Watching your baby die from an incurable condition must be the worst thing for any parent. Catherine Scott spoke to one mother who has done just that.
Lucas Hannigan was a perfect baby. Unlike his big brother James he was an easy going baby who slept well. He passed all his newborn health checks and soon his parents Jenny and Steve were able to take their new baby home to Bingley.
But at his eight-week check the GP was puzzled – Lucas was thriving but he was very weak – he called it Hypotonia – and also noticed that his Moro (or startle reflex) was absent, although it had been their when he was born.
The GP wasn’t overly worried but he wanted them to see a paediatrician as he had never seen this before.
The family was referred to a neuromuscular specialist at the Leeds General Infirmary (LGI) .Eventually after a DNA test, Lucus was diagnosed with Spinal Muscular Atrophy (SMA), but by then the family had already pretty much diagnosed the condition themselves.
“The hospital wouldn’t tell us anything, so I put Lucas’s symptoms into the internet and almost immediately came across the Jennifer’s Trust website and couldn’t believe what I was reading
“This was when we first learnt about SMA. As I read through the parent stories, they described our baby Lucas over and over again. The ‘beautiful, bright smiles and expressive faces’, ‘short breast feeds’, ‘severe hypotonia,’ ‘exaggerated breathing.’ Lucas had it all. I remember it was a beautiful bright sunny day in October. All I could say was ‘My baby is going to die.’ I fell apart for a bit after that. I was functioning but I couldn’t eat or sleep or think. I knew what I had to do and what was going to happen. It just hurt so much to try and even begin to cope.”
All of a sudden Lucas started to deteriorate, he was really struggling to feed.
“There was nothing I could do. It took me a week to contact the Jennifer Trust. I was going out of my mind and it was then that I spoke to Claire – who later became my outreach worker. She was so calm and understanding, so empathetic. She explained what they could do to support us in the event that it was SMA and put my mind at rest about James and that it was impossible for him to have the condition too as he was now too old.”
On October 17, 2008, Jenny and Steve were officially told that Lucas had Spinal Muscular Atrophy type 1 and he probably only had two months to live.
SMA is the biggest genetic killer in children. One in 6,000 children develop the condition and there is a one in 40 chance of someone being a carrier. Both parents have to be carriers and then there is a one in four chance their baby will have SMA.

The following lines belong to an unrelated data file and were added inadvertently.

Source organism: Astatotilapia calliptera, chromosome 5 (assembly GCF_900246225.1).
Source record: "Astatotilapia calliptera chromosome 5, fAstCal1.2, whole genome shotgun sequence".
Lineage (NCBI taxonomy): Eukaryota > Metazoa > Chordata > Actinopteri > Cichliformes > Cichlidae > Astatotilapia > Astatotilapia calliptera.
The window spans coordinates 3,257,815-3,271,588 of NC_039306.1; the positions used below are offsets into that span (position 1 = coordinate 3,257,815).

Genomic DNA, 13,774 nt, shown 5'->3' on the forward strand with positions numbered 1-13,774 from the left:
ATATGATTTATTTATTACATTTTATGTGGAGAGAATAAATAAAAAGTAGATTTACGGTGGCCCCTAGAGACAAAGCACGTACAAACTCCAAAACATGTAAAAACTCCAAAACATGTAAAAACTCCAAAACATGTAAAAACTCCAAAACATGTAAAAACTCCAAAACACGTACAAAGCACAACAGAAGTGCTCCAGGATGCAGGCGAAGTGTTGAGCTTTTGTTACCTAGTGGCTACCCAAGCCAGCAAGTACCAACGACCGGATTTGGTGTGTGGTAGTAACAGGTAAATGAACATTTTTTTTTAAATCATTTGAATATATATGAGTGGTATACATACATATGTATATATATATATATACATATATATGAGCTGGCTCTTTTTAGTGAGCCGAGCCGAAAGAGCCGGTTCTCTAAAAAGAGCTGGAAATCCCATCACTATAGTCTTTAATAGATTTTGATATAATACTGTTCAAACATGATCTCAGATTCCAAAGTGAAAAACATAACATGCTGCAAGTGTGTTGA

As soon as Lucas was diagnosed the NHS kicked in and the family was better supported. He had a feeding tube fitted, which improved his condition.
“I certainly started feeling better too,” says Jenny. “All of a sudden we were caring for our baby and actually doing something that made a difference.”
While dealing with their own grief at the inevitable, Jenny and Steve were also conscious about James. “He was amazing and never questioned why we had to spend so much time looking after Lucas and he was never jealous of the attention that Lucas got.”
Then Lucas fell ill. After a week in Airedale Hospital, suffering with a bad cold, they arranged for an ambulance to take the family to Martin House Children’s hospice.
“We were told Lucas had only days to live, but after two weeks we started to talk about going home.”
But Lucas suddenly took a turn for the worse and died in his mother’s arms
“We learnt to treasure every minute with Lucus and never take anything for granted. Most importantly we were given the time to say everything we wanted to say and to make sure we can look back on the four short months he was with us without any regrets.” The family have also been helped by the knowledge that two of his heart valves were donated to save the lives of two other children.
After Lucas died Jenny and Steve were faced with the difficult decision about trying for another baby, knowing that there was a one in four chance it might too have SMA
They were offered fertility treatment on the NHS
“We decided to try it naturally and while I did fall pregnant it was a very difficult time.”
At 12 weeks Jenny was able to have a test where cells were taken from her placenta which would tell them whether their unborn baby had SMA.
“The tests came back negative. It was the happiest day of my life. My little girl didn’t have SMA.”
Jasmine was born on August 3, the day before Lucas’s birthday.
“It took me a bit of time to bond with Jasmine,” says Jenny. “I think I was protecting myself because I had been so close to Lucas from the moment he was born. I have to believe that there was some reason why it happened, and it that is to help other people with babies with SMA then so be it.”
Family’s fundraising work
Lucas’s family are raising funds for the Jennifer Trust which helped them.
His uncle cycled through Vietnam and his dad Steve did a sponsored cycle ride last year. Now, with a group of friends his mum, Jenny, is helping to organise a Charity Wedding Dress Ball on February 18 at the Midland Hotel, Bradford. The proceeds from the ball will be split between the Trust and Manorlands Hospice.
For more information visit www.charitywedding dressball.co.uk or to contact Jenny visit www.lucaswashere.com.
To find out more about SMA visit www.jtsma.org.uk